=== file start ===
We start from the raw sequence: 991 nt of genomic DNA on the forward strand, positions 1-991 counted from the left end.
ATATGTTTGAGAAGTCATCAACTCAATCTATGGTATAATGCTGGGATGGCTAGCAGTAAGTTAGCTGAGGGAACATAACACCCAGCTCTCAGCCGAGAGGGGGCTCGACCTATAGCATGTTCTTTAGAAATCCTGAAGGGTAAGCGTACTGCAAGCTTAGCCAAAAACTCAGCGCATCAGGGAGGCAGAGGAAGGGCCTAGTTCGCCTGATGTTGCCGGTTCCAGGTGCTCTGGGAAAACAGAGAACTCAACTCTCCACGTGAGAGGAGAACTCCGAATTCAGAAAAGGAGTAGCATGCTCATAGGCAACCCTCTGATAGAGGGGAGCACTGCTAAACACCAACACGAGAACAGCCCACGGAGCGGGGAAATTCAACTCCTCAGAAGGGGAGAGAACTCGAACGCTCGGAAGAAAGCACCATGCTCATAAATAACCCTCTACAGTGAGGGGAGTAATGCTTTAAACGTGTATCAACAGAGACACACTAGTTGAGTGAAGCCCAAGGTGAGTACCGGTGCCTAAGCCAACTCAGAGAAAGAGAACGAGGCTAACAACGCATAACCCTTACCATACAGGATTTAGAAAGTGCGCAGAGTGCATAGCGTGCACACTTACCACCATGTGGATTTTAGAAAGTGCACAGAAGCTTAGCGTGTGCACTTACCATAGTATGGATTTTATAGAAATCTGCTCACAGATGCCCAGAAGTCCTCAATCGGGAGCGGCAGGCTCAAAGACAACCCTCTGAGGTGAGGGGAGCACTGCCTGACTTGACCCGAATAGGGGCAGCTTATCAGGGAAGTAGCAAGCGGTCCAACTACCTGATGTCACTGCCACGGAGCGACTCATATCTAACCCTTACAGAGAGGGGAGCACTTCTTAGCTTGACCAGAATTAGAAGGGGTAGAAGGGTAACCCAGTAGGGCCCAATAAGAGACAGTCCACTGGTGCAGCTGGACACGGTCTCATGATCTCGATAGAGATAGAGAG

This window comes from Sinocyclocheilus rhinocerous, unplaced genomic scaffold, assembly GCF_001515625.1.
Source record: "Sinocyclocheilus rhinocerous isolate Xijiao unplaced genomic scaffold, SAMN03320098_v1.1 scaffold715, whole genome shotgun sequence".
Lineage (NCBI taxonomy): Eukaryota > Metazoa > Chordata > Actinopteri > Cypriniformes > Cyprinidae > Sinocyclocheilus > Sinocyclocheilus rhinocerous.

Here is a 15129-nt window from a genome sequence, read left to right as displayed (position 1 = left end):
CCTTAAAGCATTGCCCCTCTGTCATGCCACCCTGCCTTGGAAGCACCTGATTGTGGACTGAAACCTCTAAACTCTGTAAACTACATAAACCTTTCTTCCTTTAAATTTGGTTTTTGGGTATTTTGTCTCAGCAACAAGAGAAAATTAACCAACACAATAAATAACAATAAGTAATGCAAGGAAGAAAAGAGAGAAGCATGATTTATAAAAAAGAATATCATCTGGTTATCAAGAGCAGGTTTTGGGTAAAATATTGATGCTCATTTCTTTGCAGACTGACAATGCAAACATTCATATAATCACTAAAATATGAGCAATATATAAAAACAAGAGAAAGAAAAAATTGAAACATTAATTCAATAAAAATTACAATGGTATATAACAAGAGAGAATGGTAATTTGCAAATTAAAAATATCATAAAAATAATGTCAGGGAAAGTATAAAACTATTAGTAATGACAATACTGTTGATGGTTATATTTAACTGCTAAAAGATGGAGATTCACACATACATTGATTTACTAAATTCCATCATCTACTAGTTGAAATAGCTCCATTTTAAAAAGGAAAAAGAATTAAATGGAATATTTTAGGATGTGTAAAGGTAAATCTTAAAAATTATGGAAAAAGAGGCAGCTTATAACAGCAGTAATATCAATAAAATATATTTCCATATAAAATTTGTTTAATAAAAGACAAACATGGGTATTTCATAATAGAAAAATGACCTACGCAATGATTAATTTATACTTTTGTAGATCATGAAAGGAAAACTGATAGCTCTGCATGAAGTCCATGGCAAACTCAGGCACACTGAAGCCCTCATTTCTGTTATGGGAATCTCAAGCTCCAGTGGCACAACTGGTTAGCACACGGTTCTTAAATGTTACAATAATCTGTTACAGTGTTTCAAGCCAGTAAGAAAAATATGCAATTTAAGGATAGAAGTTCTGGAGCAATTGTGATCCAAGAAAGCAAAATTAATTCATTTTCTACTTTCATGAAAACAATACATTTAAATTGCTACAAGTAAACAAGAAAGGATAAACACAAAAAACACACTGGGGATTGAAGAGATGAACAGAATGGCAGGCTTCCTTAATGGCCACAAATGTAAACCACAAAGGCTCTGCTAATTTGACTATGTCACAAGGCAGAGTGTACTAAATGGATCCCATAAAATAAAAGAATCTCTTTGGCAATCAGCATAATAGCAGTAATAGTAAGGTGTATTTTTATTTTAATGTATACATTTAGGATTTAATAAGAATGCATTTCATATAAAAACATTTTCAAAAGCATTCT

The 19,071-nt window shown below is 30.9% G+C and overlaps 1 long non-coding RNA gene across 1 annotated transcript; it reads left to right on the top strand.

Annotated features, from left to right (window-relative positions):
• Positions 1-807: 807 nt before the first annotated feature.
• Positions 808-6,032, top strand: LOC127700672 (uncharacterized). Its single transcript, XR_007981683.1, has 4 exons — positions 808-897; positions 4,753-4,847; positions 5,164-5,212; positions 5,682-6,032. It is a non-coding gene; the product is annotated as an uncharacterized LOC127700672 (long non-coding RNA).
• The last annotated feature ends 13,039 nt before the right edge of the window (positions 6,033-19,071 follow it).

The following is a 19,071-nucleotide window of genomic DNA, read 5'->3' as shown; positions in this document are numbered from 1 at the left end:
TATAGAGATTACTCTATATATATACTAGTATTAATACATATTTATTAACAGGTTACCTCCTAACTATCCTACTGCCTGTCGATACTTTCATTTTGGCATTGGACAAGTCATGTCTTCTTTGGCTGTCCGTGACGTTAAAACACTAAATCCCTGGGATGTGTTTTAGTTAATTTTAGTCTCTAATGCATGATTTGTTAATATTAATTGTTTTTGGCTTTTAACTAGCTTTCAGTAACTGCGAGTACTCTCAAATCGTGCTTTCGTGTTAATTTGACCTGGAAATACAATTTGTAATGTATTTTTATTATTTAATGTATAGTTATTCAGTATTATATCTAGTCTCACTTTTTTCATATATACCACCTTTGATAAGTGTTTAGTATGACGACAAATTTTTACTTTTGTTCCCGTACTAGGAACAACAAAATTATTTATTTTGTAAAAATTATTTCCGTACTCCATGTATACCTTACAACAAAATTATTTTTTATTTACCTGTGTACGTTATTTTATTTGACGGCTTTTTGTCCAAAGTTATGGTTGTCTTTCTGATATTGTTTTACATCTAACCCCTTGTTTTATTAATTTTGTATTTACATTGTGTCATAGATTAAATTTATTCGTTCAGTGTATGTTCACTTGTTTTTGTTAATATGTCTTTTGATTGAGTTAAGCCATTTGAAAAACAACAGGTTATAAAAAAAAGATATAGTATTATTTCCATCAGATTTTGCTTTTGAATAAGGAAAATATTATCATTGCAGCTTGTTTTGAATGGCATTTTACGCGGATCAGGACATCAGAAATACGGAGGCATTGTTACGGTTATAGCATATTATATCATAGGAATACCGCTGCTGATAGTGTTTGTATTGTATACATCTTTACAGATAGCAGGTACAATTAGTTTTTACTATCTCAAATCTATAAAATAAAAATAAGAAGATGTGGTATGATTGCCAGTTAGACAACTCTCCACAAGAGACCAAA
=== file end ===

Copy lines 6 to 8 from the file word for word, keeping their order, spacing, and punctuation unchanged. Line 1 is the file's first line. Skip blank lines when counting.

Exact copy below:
Here is a 15129-nt window from a genome sequence, read left to right as displayed (position 1 = left end):
CCTTAAAGCATTGCCCCTCTGTCATGCCACCCTGCCTTGGAAGCACCTGATTGTGGACTGAAACCTCTAAACTCTGTAAACTACATAAACCTTTCTTCCTTTAAATTTGGTTTTTGGGTATTTTGTCTCAGCAACAAGAGAAAATTAACCAACACAATAAATAACAATAAGTAATGCAAGGAAGAAAAGAGAGAAGCATGATTTATAAAAAAGAATATCATCTGGTTATCAAGAGCAGGTTTTGGGTAAAATATTGATGCTCATTTCTTTGCAGACTGACAATGCAAACATTCATATAATCACTAAAATATGAGCAATATATAAAAACAAGAGAAAGAAAAAATTGAAACATTAATTCAATAAAAATTACAATGGTATATAACAAGAGAGAATGGTAATTTGCAAATTAAAAATATCATAAAAATAATGTCAGGGAAAGTATAAAACTATTAGTAATGACAATACTGTTGATGGTTATATTTAACTGCTAAAAGATGGAGATTCACACATACATTGATTTACTAAATTCCATCATCTACTAGTTGAAATAGCTCCATTTTAAAAAGGAAAAAGAATTAAATGGAATATTTTAGGATGTGTAAAGGTAAATCTTAAAAATTATGGAAAAAGAGGCAGCTTATAACAGCAGTAATATCAATAAAATATATTTCCATATAAAATTTGTTTAATAAAAGACAAACATGGGTATTTCATAATAGAAAAATGACCTACGCAATGATTAATTTATACTTTTGTAGATCATGAAAGGAAAACTGATAGCTCTGCATGAAGTCCATGGCAAACTCAGGCACACTGAAGCCCTCATTTCTGTTATGGGAATCTCAAGCTCCAGTGGCACAACTGGTTAGCACACGGTTCTTAAATGTTACAATAATCTGTTACAGTGTTTCAAGCCAGTAAGAAAAATATGCAATTTAAGGATAGAAGTTCTGGAGCAATTGTGATCCAAGAAAGCAAAATTAATTCATTTTCTACTTTCATGAAAACAATACATTTAAATTGCTACAAGTAAACAAGAAAGGATAAACACAAAAAACACACTGGGGATTGAAGAGATGAACAGAATGGCAGGCTTCCTTAATGGCCACAAATGTAAACCACAAAGGCTCTGCTAATTTGACTATGTCACAAGGCAGAGTGTACTAAATGGATCCCATAAAATAAAAGAATCTCTTTGGCAATCAGCATAATAGCAGTAATAGTAAGGTGTATTTTTATTTTAATGTATACATTTAGGATTTAATAAGAATGCATTTCATATAAAAACATTTTCAAAAGCATTCT

The 19,071-nt window shown below is 30.9% G+C and overlaps 1 long non-coding RNA gene across 1 annotated transcript; it reads left to right on the top strand.